Standings are aimed to be released by the end of every Tuesday.
In the 2019 Season, we have 26 technical upsets in 128 ranked matches (79.69% success rate) across 19 events. Additionally, there have been four JV matches entered into the Records.
The Gonzalez System is a computer ranking model similar to Elo and is a rating exchange system based on research performed by World Rugby. It has been adapted by the NCDA to the demands of College Dodgeball, but can be tuned and customized endlessly to incorporate accurate data. It has been used to help determine seeds for the Nationals bracket since Nationals 2014, and was used exclusively for the Nationals 2017 and 2018 bracket.
Technical Upset Spotlight
A technical upset in the Gonzalez System is when a lower rated team defeats a higher rated team. The overall success rate of the system is currently 80.17% based on 332 technical upsets in 1674 ranked matches played since 2010-09-25.
Since our last standings update, we had one technical upset across eight ranked matches and two events.
JMU def Towson 3-2
48.358+1 def 52.741, exchanging 1.338
JMU hosted Towson in a telling Double Header this weekend, and the second match was the only technical upset of the weekend.
The first match had a shallow rating gap of just 1.730 rating points accounting for JMU’s home court advantage of 1 rating point. A predicted win by Towson resulted in a rating exchange of a fairly significant 0.827 rating points.
For the second match, JMU gained slightly more points in a technical upset win. This technical upset is on the edge of statistical significance, ranking 105 of 332 technical upsets and falling in the 68th percentile. Though the numbers only tell so much a story, more detail can be explored by my fellow content writers. This was the first loss for Towson in their busy 2019 Season.
Net Rating Changes
JMU nets the largest rating boost this weekend thanks to an upset win, which tends to gain more points than predicted results. Though it was not enough to jump rating positions, JMU closes the gap with Towson and continues to distance themselves against the next three Michigan squads. More match results will help show where JMU fits into the body of College Dodgeball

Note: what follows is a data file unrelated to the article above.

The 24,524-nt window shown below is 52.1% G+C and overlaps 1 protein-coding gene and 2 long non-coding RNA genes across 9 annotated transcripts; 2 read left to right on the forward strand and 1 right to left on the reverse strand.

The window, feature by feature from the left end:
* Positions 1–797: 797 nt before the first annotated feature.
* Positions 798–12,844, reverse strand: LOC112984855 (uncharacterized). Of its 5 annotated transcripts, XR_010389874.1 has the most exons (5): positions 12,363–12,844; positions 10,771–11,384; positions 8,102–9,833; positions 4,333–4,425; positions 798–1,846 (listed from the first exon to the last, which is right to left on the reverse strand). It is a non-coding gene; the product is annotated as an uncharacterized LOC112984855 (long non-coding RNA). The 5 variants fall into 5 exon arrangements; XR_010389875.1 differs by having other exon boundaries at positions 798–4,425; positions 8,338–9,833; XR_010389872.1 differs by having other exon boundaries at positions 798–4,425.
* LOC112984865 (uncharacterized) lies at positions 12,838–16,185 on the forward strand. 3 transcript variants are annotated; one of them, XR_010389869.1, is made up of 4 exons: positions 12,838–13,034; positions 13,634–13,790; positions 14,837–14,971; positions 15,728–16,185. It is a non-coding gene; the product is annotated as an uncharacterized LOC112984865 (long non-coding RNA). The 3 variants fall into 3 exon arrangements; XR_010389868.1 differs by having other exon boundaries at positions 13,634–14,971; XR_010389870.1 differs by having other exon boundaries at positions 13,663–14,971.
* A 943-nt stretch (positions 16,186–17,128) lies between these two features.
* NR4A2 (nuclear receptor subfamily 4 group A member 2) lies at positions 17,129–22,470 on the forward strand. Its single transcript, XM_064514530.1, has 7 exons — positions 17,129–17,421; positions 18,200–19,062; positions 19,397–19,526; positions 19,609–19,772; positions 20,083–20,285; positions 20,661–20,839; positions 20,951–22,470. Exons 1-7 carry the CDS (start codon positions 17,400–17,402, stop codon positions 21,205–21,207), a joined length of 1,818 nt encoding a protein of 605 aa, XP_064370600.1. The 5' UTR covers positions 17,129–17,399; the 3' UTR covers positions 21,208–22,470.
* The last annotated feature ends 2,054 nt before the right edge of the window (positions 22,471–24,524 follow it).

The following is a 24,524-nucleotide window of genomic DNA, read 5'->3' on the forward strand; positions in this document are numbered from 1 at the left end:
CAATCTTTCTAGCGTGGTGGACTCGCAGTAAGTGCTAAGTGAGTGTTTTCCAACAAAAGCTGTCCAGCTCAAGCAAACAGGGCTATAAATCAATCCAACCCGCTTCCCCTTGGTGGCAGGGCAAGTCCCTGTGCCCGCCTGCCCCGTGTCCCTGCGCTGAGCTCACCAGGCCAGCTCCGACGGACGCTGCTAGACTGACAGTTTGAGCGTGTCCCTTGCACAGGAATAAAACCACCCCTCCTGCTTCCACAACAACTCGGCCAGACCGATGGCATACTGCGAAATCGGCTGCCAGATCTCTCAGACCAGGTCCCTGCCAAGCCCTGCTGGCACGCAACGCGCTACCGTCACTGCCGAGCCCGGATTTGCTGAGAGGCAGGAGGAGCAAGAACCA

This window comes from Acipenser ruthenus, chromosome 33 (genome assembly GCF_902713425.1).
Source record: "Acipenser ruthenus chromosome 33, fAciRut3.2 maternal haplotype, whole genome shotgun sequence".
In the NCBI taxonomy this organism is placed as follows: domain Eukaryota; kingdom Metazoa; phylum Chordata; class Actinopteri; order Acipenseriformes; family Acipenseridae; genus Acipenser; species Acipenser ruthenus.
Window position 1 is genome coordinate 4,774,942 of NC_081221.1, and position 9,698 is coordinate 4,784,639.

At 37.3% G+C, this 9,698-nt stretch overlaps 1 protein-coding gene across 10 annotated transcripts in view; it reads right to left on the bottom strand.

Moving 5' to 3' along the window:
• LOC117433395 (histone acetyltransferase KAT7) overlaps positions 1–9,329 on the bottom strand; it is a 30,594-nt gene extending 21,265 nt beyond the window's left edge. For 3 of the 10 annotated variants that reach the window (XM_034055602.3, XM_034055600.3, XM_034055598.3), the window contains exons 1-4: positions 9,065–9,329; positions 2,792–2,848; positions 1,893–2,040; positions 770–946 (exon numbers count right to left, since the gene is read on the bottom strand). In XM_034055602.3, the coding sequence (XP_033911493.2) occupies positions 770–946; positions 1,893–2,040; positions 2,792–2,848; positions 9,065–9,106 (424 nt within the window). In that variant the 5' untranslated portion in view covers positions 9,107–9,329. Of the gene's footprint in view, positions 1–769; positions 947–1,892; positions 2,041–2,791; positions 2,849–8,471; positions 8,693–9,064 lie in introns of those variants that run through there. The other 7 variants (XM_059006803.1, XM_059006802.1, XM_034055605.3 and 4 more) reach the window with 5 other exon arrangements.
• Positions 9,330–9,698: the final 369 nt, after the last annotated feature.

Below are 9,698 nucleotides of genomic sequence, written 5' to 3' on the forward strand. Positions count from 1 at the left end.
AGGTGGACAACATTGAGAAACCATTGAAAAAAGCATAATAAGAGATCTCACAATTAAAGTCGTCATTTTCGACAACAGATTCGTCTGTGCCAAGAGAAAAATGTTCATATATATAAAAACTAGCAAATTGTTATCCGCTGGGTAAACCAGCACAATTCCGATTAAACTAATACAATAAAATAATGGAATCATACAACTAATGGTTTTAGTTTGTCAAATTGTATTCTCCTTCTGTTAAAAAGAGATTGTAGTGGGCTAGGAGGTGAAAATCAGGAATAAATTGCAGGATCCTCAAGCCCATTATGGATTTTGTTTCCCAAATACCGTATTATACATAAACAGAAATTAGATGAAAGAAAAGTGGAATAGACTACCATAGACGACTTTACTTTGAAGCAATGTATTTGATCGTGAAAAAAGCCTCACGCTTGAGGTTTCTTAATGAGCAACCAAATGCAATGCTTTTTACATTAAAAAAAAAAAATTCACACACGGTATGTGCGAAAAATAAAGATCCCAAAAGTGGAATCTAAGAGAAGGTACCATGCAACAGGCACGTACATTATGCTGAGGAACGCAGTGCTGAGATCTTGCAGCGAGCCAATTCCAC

UWP regains a bit of ground after a win against a home BSU. If a team has to lose to anybody, it helps to lose to GVSU… given such a high rating these matches tend to garner the minimum rating change. Beyond the numbers, it generally always pays in experience to play the best team in the League. As long as you have the right mindset going in.
Miami and GVSU close out the net gains over the weekend with some shallow gains. Their match was GVSU’s weightiest exchange, but even at 0.074 Miami utilized a low risk, high reward in this match. Again, it pays to play the best team in the League and the experience will be valuable when Miami takes the court against in-state powerhouses (Kent, and I’d throw in the next few too: BG, Akron). It even pays for competition against the other Michigan teams; lots of potential for Michigan upsets.
|↑ from 7||6||46.797||Miami|
|↓ from 6||7||46.648||MSU|
|↑ from 25||24||38.832||UWP|
|↓ from 24||25||38.510†||SIUE|
Movement as of 2018-11-26
* denotes a provisional rating (< 6 matches)
† denotes a team that has not played three games this season, the required minimum games needed to qualify for Nationals.
Strength of Schedule Spotlight
Strength of Schedule is typically used as a measure to determine what level of competition each team is facing relative to their peers. The way to read it is fairly simple, the higher the average opponent rating, the tougher your schedule.
|Rank||Team||Avg. Opp. Rating|
Upset Predictor Calculator
As some of you may or may not have noticed in the Towson v JMU preview article, there was a graphic included which had multiple stats, one of which gave a probability of victory to each side. The calculation was based on all the historical spreads and results tabulated thus far in the NCDA’s history. The basic idea is given the gap between two team’s ratings what is the percent chance given to either team of winning. In the above case, Towson had a 0.707 point gap ahead of JMU entering the first game, so based on previous results Towson had a 57% chance of winning the first match.
All of that to say you too can have these results at your finger tips now! Included in this calculator are multiple features. Number one, you can select two teams to play against each other in a theoretical head-to-head match. As a result the calculator will tell you what the probability of victory is for either side with another addition of telling you what the exchange will be for the matchup if the predicted winner wins or there is an upset. Number two, there is an option to put in your own ratings as well to see your own theoretical outcomes.
In future articles, I will include not only the probability of upsets in the sections above but also include the calculator in one of the various links below.
See the Resource Center for more documentation.
Records, Master Spreadsheet: 2005-Present
Records, Individual Docs: 2011, 2012, 2013, 2014, 2015, 2016, 2017, 2018, 2019
Systems: Gonzalez Current
Spec Document: Gonzalez System Spec Doc
Prediction Calculation: Gonzalez Predictor